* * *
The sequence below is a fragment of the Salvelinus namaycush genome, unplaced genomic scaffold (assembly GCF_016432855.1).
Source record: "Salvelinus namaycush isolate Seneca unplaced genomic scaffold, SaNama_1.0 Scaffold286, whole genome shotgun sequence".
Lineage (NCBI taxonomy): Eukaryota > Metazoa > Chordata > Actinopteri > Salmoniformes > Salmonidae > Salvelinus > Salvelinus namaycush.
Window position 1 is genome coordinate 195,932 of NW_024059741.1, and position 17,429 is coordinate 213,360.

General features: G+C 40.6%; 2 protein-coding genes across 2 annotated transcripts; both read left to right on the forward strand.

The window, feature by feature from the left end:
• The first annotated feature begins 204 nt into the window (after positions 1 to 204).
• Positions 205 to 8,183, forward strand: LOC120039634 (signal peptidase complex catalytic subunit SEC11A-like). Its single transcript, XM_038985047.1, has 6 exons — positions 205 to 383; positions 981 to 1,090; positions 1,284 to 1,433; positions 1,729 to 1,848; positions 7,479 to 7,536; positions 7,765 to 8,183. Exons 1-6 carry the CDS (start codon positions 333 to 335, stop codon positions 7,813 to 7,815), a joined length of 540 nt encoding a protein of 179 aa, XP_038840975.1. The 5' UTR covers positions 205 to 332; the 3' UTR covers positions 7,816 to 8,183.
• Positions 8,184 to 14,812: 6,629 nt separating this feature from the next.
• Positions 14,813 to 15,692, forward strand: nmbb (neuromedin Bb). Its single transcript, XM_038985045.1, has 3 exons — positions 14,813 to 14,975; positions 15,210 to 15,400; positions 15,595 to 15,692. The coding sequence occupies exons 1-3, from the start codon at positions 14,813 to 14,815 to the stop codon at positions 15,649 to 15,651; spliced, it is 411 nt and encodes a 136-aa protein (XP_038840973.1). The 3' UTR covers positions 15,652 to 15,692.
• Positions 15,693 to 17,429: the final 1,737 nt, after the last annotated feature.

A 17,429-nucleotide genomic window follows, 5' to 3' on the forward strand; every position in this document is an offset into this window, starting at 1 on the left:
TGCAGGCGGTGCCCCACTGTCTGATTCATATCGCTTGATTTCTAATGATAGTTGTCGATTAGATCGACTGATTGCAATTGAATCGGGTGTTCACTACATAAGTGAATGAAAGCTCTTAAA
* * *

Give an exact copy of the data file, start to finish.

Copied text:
The sequence below is a fragment of the Salvelinus namaycush genome, unplaced genomic scaffold (assembly GCF_016432855.1).
Source record: "Salvelinus namaycush isolate Seneca unplaced genomic scaffold, SaNama_1.0 Scaffold286, whole genome shotgun sequence".
Lineage (NCBI taxonomy): Eukaryota > Metazoa > Chordata > Actinopteri > Salmoniformes > Salmonidae > Salvelinus > Salvelinus namaycush.
Window position 1 is genome coordinate 195,932 of NW_024059741.1, and position 17,429 is coordinate 213,360.

General features: G+C 40.6%; 2 protein-coding genes across 2 annotated transcripts; both read left to right on the forward strand.

The window, feature by feature from the left end:
• The first annotated feature begins 204 nt into the window (after positions 1 to 204).
• Positions 205 to 8,183, forward strand: LOC120039634 (signal peptidase complex catalytic subunit SEC11A-like). Its single transcript, XM_038985047.1, has 6 exons — positions 205 to 383; positions 981 to 1,090; positions 1,284 to 1,433; positions 1,729 to 1,848; positions 7,479 to 7,536; positions 7,765 to 8,183. Exons 1-6 carry the CDS (start codon positions 333 to 335, stop codon positions 7,813 to 7,815), a joined length of 540 nt encoding a protein of 179 aa, XP_038840975.1. The 5' UTR covers positions 205 to 332; the 3' UTR covers positions 7,816 to 8,183.
• Positions 8,184 to 14,812: 6,629 nt separating this feature from the next.
• Positions 14,813 to 15,692, forward strand: nmbb (neuromedin Bb). Its single transcript, XM_038985045.1, has 3 exons — positions 14,813 to 14,975; positions 15,210 to 15,400; positions 15,595 to 15,692. The coding sequence occupies exons 1-3, from the start codon at positions 14,813 to 14,815 to the stop codon at positions 15,649 to 15,651; spliced, it is 411 nt and encodes a 136-aa protein (XP_038840973.1). The 3' UTR covers positions 15,652 to 15,692.
• Positions 15,693 to 17,429: the final 1,737 nt, after the last annotated feature.

A 17,429-nucleotide genomic window follows, 5' to 3' on the forward strand; every position in this document is an offset into this window, starting at 1 on the left:
TGCAGGCGGTGCCCCACTGTCTGATTCATATCGCTTGATTTCTAATGATAGTTGTCGATTAGATCGACTGATTGCAATTGAATCGGGTGTTCACTACATAAGTGAATGAAAGCTCTTAAA